Wills & Probate

A Will is a document that expresses your “will” regarding what you want done with the assets of your estate. If you are an adult, you need a Will regardless of your age, whether you are single or married and whether you own property jointly with another. You even need a Will if you have a Living Trust (it’s called a pour over Will). If you don’t have a Will, the Florida Probate Code dictates how any assets in your name will be distributed.

In order to administer property that passes from a decedent to his or her heirs by the terms of a Will, probate proceedings are necessary. In other words, if you have just a Will, property or assets in only your name must go through probate proceedings before they can be distributed to the beneficiaries.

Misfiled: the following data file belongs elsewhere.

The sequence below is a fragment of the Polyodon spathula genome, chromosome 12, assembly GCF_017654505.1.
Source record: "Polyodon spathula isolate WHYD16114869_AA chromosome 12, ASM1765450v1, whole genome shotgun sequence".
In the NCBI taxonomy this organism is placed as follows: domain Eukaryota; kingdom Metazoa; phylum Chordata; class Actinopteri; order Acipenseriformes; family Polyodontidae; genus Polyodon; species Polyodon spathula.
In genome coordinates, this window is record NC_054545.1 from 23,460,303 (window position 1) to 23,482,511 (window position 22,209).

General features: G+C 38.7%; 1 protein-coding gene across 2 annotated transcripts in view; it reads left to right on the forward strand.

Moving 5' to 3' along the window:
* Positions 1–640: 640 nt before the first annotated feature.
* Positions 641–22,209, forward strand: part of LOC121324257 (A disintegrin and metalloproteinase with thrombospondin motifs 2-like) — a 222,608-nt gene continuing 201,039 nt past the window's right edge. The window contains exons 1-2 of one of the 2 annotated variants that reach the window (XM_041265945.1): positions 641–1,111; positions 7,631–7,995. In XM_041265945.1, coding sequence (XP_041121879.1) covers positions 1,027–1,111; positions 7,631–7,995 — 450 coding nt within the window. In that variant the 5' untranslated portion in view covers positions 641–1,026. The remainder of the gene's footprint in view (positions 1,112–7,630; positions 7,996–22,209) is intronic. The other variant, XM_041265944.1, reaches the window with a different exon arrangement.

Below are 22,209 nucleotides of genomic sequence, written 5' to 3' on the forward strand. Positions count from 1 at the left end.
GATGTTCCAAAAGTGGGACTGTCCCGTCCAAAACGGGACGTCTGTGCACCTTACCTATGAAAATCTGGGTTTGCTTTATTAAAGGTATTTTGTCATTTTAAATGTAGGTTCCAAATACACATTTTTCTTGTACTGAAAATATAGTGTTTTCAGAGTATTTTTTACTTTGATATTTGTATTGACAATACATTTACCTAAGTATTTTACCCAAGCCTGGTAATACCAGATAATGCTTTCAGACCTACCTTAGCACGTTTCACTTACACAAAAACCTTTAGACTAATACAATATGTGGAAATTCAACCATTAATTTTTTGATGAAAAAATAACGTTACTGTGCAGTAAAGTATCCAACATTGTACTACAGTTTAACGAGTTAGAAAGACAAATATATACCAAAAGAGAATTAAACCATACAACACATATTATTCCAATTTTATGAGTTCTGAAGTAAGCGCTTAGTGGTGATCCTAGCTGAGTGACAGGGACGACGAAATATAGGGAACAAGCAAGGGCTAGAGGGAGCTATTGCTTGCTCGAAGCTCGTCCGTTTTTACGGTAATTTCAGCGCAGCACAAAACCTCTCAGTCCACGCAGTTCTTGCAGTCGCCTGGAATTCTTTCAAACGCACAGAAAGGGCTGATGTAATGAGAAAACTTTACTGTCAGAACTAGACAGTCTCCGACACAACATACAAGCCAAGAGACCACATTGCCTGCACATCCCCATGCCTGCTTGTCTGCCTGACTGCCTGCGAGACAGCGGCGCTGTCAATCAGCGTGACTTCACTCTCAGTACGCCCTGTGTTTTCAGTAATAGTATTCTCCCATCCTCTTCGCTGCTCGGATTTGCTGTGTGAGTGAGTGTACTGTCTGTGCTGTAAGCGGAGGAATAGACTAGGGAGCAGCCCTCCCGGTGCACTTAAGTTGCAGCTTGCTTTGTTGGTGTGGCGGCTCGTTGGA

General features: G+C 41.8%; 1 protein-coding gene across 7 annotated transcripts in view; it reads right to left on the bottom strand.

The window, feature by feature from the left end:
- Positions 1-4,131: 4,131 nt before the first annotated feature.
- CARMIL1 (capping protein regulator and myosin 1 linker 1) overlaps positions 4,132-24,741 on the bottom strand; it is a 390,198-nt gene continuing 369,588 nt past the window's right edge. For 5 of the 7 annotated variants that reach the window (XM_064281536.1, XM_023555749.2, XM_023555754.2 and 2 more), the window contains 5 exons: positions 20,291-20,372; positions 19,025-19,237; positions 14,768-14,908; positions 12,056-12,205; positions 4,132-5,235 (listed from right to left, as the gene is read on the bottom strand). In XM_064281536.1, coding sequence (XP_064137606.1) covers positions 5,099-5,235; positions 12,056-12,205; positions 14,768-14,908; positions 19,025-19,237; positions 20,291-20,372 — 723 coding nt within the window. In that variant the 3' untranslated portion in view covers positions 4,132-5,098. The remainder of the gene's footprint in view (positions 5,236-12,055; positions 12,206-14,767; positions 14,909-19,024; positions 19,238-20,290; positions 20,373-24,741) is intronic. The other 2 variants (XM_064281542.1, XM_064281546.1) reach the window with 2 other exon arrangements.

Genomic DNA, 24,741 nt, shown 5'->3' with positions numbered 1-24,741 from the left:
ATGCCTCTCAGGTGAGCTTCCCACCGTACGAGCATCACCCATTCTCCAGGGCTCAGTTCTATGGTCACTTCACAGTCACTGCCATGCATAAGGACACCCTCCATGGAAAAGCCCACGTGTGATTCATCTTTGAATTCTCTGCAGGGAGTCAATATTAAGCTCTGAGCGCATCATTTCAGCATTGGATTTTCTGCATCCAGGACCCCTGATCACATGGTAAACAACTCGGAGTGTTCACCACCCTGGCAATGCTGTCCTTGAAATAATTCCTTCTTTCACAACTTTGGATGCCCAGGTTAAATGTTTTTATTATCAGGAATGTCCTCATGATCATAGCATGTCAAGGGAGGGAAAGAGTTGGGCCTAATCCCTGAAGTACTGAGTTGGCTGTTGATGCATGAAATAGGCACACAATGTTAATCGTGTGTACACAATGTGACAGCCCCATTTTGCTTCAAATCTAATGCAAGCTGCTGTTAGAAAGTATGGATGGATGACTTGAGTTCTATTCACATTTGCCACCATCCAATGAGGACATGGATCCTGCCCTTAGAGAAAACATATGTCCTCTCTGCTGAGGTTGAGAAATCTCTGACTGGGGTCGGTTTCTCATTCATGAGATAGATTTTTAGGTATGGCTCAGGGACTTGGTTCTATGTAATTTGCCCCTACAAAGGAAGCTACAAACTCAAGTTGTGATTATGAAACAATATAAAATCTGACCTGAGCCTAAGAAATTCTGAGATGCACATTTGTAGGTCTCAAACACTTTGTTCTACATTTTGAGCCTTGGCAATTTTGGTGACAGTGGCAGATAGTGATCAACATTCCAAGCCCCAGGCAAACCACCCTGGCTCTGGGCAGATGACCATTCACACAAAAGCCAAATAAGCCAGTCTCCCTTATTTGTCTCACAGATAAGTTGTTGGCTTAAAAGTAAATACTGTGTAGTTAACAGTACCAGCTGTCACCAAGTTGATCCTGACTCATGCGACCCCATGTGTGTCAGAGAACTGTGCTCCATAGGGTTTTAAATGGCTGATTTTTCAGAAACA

Probate proceedings are brought in the Circuit Courts of the State of Florida. They usually take from four to six months to complete; sometimes up to a year. Federally taxable estates may take much longer. When a Will is filed in Probate Court it becomes a matter of public record and can be examined by anyone from the plain curious to the collection agent.

Probate fees can be quite expensive; and of course, all such fees can be eliminated by simply avoiding probate proceedings. However, one should not get caught up in all of the “hype” surrounding the idea that probate should be avoided at all costs. In fact, probate proceedings are not all that mysterious, nor are they necessarily complex. As with all estate planning, before you decide you must have a Living Trust in order to avoid probate, you should consult with an attorney who is knowledgeable in estate planning.